by Shannon Suetos
You may not be an oil company, but knowing how to manage crisis communications is a must for every business. Looking back at other crisis communication situations and you will see not everyone handles the pressure as bad as BP.
Back in 1982 Tylenol had a huge situation on their hands when people started dying from the over the counter drug. After admitting yes we are wrong, they went on to fix the problem as fast as they could, and rest assured most of us still use Tylenol to this day.
Knowing all of the good and/or bad things the public is saying about your company is imperative. The Internet has made this a much easier task. If you have a Gmail account you can set up Google Alerts for your company. This will allow you to see who is mentioning you on their websites, and if any of your articles or press releases got picked up.
Monitoring what people are saying on social media sites is also important. You may not have a presence on these sites, but monitoring them is a must. USAA, an insurance company has developed an entire radio campaign letting listeners know what people say about them on Facebook. HGTV does a similar thing for their TV shows—showcasing a tweet or Facebook comment about a show they are airing.
On the flip side of these examples, you can find anyone who has a problem with your product or service and contact them directly. Many airlines have done this—there have been many instances when someone has tweeted about not having a pillow etc, before takeoff and many times the situation is addressed then. Because these complaints are in real time, they can be handled a lot faster than if they waited to go home, and call a customer service rep.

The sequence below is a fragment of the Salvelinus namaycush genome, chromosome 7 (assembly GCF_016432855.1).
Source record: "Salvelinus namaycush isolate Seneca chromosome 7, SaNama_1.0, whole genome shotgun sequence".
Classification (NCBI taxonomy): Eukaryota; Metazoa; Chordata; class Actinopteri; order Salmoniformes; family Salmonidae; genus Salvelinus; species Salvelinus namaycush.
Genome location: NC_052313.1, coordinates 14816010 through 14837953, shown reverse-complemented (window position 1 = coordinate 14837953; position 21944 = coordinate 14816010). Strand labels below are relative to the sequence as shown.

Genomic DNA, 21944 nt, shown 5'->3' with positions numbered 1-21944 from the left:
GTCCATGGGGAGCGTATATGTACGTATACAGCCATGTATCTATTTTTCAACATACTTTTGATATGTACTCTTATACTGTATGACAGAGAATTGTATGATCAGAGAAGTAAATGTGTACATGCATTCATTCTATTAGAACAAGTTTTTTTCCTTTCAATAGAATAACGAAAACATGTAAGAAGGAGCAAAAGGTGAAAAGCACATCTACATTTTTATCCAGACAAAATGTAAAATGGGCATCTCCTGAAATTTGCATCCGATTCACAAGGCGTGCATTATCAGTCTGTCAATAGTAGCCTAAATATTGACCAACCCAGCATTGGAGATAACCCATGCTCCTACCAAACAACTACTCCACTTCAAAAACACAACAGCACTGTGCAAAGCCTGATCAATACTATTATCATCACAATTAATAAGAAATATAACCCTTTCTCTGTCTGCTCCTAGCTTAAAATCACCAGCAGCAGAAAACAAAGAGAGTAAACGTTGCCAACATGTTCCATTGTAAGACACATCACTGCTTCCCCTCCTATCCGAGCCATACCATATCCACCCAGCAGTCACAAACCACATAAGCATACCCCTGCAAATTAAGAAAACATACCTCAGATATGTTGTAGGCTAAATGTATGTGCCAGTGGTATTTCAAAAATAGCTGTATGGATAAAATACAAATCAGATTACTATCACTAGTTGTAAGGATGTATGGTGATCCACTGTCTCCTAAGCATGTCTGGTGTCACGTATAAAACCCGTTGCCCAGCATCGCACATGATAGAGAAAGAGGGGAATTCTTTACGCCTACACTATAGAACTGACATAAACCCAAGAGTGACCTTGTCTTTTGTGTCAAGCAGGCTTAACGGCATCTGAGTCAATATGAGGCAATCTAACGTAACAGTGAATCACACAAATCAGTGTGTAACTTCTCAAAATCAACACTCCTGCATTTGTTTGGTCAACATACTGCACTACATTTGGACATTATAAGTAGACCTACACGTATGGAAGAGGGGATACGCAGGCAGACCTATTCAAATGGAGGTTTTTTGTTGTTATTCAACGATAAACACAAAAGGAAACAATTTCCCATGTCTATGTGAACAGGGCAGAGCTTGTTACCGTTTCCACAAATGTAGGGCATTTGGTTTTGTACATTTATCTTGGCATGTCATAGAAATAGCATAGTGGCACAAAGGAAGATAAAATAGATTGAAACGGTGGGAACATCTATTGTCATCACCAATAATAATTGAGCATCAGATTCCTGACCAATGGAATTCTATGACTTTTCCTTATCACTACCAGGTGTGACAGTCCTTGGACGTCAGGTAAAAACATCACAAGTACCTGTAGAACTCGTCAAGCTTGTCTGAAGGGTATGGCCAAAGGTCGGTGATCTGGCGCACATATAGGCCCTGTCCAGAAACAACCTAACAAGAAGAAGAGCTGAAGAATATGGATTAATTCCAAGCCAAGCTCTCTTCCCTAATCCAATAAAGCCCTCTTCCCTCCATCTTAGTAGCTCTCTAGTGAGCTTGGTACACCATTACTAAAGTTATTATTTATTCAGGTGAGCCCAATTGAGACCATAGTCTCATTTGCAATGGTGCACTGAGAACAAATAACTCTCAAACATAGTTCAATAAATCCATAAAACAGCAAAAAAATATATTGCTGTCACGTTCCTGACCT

Admitting You’re Wrong
No one likes to admit when they are wrong, but for companies it is a must. Take the blame, but also say what you are going to do and then do it. This is where BP failed horribly. They finally admitted what was wrong, but have been slow to fix anything. If your company consists of more than just you, make sure you or your partner is the one making these statements—the CEO should always be telling the public what is wrong.
Depending on the crisis it may take a while before the error is corrected. If this is the case make sure your public is fully aware of everything that is happening and getting updates about the situation. In BP’s case they were informing the public, but it wasn’t correct information—taking the situation from bad to worse.
These may seem like general ideas, but you will not believe how many companies overlook these processes. It will take a little time out of your day, but it is better than having a full on crisis on your hands.
Shannon Suetos is an expert writer on VoIP phone systems based in San Diego, California. She writes extensively for an online resource that provides expert advice on purchasing and outsourcing decisions for small business owners and entrepreneurs such as VoIP phones at Resource Nation.